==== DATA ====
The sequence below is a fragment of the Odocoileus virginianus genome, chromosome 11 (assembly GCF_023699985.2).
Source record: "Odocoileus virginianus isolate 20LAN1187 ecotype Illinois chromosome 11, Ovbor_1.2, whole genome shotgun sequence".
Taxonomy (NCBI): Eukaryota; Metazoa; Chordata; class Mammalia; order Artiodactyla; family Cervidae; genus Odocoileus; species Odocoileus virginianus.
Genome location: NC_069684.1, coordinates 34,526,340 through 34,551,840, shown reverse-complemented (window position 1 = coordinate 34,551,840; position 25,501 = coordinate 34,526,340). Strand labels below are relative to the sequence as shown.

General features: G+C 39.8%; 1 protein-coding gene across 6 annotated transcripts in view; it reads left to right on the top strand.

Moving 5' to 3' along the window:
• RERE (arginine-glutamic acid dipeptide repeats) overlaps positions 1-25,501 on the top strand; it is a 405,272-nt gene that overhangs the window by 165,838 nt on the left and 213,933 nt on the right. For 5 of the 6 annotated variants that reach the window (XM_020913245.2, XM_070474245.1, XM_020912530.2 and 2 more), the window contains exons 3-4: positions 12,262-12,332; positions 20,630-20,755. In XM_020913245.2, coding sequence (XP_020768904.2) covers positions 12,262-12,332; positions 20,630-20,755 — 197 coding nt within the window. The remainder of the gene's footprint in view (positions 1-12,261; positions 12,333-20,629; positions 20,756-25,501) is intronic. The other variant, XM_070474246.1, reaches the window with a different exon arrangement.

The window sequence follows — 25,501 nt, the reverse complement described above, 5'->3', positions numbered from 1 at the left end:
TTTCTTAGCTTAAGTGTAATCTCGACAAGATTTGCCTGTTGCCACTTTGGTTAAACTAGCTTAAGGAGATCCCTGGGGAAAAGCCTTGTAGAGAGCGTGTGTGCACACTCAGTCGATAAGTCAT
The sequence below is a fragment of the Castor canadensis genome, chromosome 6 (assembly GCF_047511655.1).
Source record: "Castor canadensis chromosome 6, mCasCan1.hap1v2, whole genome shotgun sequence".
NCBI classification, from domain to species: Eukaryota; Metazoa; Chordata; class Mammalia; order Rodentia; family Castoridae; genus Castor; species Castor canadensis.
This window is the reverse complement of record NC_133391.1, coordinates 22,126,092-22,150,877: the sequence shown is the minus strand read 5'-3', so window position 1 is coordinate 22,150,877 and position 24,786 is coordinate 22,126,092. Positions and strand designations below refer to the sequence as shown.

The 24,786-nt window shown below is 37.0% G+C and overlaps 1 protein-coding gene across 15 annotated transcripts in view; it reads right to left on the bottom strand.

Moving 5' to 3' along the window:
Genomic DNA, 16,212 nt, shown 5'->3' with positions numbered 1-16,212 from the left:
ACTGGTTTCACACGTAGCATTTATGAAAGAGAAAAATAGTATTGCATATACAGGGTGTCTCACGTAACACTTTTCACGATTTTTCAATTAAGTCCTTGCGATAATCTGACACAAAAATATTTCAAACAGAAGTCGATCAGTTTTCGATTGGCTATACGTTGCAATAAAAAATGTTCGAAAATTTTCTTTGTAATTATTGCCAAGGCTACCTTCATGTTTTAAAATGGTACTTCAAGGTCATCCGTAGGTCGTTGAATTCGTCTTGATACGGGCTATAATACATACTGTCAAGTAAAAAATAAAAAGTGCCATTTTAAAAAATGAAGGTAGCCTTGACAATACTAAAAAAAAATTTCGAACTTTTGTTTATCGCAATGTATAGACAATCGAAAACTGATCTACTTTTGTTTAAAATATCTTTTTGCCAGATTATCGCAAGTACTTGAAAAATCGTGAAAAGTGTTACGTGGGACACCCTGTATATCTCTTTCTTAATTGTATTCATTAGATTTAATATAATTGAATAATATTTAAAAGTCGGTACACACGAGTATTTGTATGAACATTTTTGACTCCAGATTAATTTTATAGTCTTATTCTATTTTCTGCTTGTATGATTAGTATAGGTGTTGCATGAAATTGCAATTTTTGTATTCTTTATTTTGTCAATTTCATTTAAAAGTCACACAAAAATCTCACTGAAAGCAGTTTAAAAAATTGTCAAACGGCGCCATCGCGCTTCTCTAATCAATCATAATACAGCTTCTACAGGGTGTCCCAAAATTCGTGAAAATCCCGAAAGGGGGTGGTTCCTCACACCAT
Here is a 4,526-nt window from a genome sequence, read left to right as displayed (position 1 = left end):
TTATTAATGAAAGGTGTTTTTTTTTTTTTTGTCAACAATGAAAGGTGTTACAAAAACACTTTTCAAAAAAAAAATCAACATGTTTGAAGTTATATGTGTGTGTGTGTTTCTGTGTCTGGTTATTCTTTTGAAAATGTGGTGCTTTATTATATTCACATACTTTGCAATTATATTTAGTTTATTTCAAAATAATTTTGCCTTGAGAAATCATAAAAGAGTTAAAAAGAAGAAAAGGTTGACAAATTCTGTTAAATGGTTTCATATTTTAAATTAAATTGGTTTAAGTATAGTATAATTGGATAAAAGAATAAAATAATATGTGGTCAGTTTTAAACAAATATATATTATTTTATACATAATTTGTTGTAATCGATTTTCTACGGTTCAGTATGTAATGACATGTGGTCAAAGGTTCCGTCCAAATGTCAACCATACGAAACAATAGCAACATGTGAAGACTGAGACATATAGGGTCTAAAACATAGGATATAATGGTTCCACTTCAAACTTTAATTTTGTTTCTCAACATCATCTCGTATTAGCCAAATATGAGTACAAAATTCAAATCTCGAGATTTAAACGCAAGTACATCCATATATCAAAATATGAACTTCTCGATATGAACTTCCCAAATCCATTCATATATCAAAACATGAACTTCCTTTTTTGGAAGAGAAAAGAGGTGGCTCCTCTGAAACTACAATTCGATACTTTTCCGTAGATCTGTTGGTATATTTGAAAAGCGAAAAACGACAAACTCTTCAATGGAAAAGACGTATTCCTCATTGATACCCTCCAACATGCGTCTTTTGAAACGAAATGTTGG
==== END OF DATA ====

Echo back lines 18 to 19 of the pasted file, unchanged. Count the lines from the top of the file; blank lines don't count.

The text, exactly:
Here is a 4,526-nt window from a genome sequence, read left to right as displayed (position 1 = left end):
TTATTAATGAAAGGTGTTTTTTTTTTTTTTGTCAACAATGAAAGGTGTTACAAAAACACTTTTCAAAAAAAAAATCAACATGTTTGAAGTTATATGTGTGTGTGTGTTTCTGTGTCTGGTTATTCTTTTGAAAATGTGGTGCTTTATTATATTCACATACTTTGCAATTATATTTAGTTTATTTCAAAATAATTTTGCCTTGAGAAATCATAAAAGAGTTAAAAAGAAGAAAAGGTTGACAAATTCTGTTAAATGGTTTCATATTTTAAATTAAATTGGTTTAAGTATAGTATAATTGGATAAAAGAATAAAATAATATGTGGTCAGTTTTAAACAAATATATATTATTTTATACATAATTTGTTGTAATCGATTTTCTACGGTTCAGTATGTAATGACATGTGGTCAAAGGTTCCGTCCAAATGTCAACCATACGAAACAATAGCAACATGTGAAGACTGAGACATATAGGGTCTAAAACATAGGATATAATGGTTCCACTTCAAACTTTAATTTTGTTTCTCAACATCATCTCGTATTAGCCAAATATGAGTACAAAATTCAAATCTCGAGATTTAAACGCAAGTACATCCATATATCAAAATATGAACTTCTCGATATGAACTTCCCAAATCCATTCATATATCAAAACATGAACTTCCTTTTTTGGAAGAGAAAAGAGGTGGCTCCTCTGAAACTACAATTCGATACTTTTCCGTAGATCTGTTGGTATATTTGAAAAGCGAAAAACGACAAACTCTTCAATGGAAAAGACGTATTCCTCATTGATACCCTCCAACATGCGTCTTTTGAAACGAAATGTTGG